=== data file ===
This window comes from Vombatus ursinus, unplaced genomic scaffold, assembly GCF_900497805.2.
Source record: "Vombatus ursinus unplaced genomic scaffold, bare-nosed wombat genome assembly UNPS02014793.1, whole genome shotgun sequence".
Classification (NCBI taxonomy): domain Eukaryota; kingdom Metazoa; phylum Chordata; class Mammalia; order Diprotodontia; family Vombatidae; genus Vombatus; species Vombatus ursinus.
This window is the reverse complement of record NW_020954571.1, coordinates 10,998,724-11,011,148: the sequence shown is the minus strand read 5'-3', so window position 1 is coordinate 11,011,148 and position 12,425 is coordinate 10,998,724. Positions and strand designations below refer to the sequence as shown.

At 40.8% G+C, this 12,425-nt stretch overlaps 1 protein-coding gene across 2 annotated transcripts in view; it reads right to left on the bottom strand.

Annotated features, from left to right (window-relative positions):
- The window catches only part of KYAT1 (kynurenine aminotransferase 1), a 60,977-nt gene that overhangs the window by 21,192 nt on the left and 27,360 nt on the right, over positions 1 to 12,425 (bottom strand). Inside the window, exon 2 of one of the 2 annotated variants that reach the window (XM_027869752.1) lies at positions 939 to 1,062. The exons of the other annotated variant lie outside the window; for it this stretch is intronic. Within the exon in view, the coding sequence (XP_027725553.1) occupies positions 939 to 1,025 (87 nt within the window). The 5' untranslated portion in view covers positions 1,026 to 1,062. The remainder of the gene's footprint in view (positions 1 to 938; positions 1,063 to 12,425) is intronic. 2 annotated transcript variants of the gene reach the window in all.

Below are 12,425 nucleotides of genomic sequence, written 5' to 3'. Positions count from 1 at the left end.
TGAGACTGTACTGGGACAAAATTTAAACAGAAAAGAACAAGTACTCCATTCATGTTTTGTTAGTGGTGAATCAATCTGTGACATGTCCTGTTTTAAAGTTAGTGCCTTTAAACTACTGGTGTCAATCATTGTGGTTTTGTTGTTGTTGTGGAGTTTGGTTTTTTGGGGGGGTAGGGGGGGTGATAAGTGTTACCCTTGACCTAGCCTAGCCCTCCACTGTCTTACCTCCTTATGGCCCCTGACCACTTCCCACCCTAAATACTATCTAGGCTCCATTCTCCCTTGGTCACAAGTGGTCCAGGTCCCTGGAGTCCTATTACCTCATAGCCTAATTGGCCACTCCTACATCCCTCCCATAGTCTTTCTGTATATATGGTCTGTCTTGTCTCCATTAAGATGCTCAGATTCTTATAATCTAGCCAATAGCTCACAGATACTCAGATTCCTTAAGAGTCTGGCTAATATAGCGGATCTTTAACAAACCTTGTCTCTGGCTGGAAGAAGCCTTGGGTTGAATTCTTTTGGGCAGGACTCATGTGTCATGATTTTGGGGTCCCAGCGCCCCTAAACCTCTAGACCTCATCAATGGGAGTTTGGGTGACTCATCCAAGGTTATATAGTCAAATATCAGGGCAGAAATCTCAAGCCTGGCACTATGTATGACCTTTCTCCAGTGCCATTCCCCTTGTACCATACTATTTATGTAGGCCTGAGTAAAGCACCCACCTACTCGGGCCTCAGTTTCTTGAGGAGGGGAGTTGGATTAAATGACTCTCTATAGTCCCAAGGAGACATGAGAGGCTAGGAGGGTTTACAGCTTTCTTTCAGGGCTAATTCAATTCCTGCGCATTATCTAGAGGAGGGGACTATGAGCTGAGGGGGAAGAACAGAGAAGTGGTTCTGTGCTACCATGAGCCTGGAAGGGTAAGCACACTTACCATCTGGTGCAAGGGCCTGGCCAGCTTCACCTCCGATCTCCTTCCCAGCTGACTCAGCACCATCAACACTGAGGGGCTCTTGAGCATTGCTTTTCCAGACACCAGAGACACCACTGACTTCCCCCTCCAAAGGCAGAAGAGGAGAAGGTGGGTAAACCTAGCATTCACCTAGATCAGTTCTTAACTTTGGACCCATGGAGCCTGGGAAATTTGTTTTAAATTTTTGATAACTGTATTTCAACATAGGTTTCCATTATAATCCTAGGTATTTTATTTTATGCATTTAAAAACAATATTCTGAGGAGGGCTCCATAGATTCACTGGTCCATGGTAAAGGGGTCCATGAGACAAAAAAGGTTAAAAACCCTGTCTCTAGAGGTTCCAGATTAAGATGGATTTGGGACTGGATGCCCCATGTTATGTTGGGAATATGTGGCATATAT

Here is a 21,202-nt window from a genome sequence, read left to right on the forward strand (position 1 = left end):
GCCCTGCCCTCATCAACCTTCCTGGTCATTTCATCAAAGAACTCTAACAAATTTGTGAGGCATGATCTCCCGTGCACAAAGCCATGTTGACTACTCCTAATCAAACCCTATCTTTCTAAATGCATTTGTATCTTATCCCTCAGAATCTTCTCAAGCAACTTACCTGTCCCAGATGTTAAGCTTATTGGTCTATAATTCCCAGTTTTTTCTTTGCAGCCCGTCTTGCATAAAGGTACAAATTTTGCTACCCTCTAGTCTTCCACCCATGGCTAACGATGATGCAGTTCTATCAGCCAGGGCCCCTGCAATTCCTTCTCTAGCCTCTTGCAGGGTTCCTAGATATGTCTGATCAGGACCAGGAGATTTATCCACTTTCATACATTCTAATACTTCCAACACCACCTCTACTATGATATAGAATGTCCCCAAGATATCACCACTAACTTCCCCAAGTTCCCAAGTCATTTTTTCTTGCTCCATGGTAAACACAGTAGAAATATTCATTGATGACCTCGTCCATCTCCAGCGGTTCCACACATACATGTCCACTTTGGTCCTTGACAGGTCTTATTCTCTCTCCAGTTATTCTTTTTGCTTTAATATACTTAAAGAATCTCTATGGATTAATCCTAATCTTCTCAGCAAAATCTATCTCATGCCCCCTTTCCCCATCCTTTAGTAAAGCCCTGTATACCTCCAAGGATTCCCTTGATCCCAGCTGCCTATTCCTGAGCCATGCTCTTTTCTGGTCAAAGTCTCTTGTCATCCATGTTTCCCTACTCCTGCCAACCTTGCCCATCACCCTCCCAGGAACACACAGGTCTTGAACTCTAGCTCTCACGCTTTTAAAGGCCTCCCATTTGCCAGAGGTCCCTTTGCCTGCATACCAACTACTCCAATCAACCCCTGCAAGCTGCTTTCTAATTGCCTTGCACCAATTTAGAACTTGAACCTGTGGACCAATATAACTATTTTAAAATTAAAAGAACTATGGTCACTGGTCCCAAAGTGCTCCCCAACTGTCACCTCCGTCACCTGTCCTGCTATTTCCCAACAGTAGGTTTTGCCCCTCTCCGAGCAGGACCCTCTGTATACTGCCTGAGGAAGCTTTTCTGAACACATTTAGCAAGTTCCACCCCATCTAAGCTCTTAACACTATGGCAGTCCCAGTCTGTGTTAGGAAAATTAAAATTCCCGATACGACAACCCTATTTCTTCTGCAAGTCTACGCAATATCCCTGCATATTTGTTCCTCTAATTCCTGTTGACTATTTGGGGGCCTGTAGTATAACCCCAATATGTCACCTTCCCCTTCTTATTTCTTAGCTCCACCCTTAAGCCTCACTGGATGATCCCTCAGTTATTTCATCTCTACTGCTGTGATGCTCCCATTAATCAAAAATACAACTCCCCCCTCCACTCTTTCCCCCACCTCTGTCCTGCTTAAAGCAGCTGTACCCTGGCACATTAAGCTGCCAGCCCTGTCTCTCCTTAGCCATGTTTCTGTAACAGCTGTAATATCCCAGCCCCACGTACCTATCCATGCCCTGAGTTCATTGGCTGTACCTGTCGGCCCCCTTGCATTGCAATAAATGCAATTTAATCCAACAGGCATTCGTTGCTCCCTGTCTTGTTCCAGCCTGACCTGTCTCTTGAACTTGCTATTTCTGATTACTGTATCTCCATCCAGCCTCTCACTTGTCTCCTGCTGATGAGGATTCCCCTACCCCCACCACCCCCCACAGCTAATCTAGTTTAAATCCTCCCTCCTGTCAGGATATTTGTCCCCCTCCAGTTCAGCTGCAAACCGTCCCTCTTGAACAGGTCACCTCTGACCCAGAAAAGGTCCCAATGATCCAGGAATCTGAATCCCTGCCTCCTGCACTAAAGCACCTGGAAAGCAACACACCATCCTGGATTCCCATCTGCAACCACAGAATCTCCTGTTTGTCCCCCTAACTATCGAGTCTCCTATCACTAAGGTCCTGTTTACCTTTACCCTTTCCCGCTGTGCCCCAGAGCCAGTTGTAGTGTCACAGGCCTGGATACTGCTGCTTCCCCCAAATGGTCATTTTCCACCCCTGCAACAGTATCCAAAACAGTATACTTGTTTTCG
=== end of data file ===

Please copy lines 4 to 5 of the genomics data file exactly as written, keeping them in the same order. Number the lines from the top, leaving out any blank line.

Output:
This window is the reverse complement of record NW_020954571.1, coordinates 10,998,724-11,011,148: the sequence shown is the minus strand read 5'-3', so window position 1 is coordinate 11,011,148 and position 12,425 is coordinate 10,998,724. Positions and strand designations below refer to the sequence as shown.

At 40.8% G+C, this 12,425-nt stretch overlaps 1 protein-coding gene across 2 annotated transcripts in view; it reads right to left on the bottom strand.